Pei Yu Yan/ Xiao Yan Zi (Ady An) was taught to avoid those ‘bad guys’ and was brought up to be the most educated and respectful girl in the eyes of society. She avoided the gang of three like the plague and was very scared of them at the beginning–despite the fact that she accidentally and unknowingly saved their leader. She never would have thought to enter their world that was so different from hers. However, she learned of their good nature and crossed over to their side, not because of the dashing looking guy, but because she finally understood them as kind human beings who were just living a not so fortunate life yet were often misunderstood by the society.
After Xiao Yan Zi ran off with Yu Hao, her life changed drastically and it began to dawn on her bit-by-bit of her new surroundings and turmoils she had to deal with daily. However, she learned to cope with it and adapted herself into Yu Hao’s dangerous world. Yes, she did cry at the beginning upon many tragic events happening surrounding her and to her, but she toughened up eventually. It would have been wiser (according to people playing by rules and those who were so perfect that they think it was the right thing to do) to run back to her parents and begged them for forgiveness. She did none of that but learned to live with the consequences that she’d bestowed upon herself.
There were many factors contributing to her runaway. It was not just love, but the thrive to experience. It had nothing to do with the whole idea about living it dangerously, but it was more like she was so sheltered in that all she’d done her life was learning to be perfect. It was not the best way to react to the overwhelming and/or suffocating feelings of being too sheltered in. But it was a decision she made–even if it was not the best (like stated above). (I am not trying to blame her parents since they thought what was best for their daughter and worried about her future. I am just stating what could be the possible feelings that drove her to that point.) She wanted to live life and experience. She wanted to continue to be lively like how she’d been with the guys and spent time doing the most random things–and not cared so much for perfection anymore. (Ever try pouring water into a cup/ glass until it overflows? It was what happened in this case. Again, not blaming her parents, just giving an example to better relate to this situation.)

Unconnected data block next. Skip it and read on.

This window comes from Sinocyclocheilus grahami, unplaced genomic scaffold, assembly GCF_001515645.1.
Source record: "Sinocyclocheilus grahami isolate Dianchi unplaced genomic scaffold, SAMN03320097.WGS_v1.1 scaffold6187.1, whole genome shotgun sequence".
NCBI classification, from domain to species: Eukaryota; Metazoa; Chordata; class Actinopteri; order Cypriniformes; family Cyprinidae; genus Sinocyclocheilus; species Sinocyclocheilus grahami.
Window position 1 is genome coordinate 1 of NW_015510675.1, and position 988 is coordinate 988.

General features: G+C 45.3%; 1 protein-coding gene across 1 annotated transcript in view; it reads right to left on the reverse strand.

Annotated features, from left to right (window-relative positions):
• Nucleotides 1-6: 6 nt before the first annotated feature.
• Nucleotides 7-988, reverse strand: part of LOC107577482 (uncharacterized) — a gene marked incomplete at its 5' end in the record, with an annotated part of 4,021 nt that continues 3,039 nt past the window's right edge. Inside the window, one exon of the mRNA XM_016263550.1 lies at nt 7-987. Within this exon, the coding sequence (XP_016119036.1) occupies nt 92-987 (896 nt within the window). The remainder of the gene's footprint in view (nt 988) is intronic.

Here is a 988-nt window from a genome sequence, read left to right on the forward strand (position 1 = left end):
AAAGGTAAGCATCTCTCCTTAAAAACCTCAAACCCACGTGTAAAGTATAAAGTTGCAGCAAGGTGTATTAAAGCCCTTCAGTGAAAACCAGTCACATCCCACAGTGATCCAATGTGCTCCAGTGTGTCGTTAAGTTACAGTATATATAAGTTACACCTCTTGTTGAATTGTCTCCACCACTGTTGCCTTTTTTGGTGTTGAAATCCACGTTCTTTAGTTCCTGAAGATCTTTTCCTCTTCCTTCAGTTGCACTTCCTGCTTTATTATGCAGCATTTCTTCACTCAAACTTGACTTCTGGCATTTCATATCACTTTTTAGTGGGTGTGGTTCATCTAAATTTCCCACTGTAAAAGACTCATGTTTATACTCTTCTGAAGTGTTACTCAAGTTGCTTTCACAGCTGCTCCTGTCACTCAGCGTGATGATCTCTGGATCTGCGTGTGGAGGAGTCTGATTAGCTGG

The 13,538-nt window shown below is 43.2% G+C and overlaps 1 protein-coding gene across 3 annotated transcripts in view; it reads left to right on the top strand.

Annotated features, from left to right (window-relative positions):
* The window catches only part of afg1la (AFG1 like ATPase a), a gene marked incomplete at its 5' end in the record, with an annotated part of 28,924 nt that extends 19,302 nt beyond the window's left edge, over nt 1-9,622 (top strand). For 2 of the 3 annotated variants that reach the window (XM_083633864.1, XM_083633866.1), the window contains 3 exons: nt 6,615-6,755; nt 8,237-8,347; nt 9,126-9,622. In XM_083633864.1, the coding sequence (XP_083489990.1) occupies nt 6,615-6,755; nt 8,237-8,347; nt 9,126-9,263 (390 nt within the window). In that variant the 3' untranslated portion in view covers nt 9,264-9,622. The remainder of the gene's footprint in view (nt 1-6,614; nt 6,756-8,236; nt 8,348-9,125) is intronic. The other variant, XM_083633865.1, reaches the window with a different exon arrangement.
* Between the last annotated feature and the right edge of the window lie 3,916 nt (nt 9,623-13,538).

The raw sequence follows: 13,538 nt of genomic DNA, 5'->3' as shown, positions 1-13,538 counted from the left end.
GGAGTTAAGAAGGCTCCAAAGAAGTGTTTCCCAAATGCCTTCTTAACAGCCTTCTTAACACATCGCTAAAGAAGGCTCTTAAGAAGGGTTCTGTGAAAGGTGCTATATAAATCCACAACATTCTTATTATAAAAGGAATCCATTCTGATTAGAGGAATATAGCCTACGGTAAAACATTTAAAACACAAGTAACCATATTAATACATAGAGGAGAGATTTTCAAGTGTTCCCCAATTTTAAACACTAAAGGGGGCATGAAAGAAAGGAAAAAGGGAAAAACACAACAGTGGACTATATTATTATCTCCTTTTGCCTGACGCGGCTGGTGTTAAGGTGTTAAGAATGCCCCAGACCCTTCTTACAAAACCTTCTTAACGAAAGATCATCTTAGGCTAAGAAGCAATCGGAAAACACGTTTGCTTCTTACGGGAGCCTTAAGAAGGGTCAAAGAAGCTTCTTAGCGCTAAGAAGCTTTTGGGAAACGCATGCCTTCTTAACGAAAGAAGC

So to say that this was just another cheap attempt for controversial creations and trying to gain attention is far from the truth. Think about it. There were so many things in the drama that is yet to be explored.
*All images were collected around the net hence belonging to their rightful owners.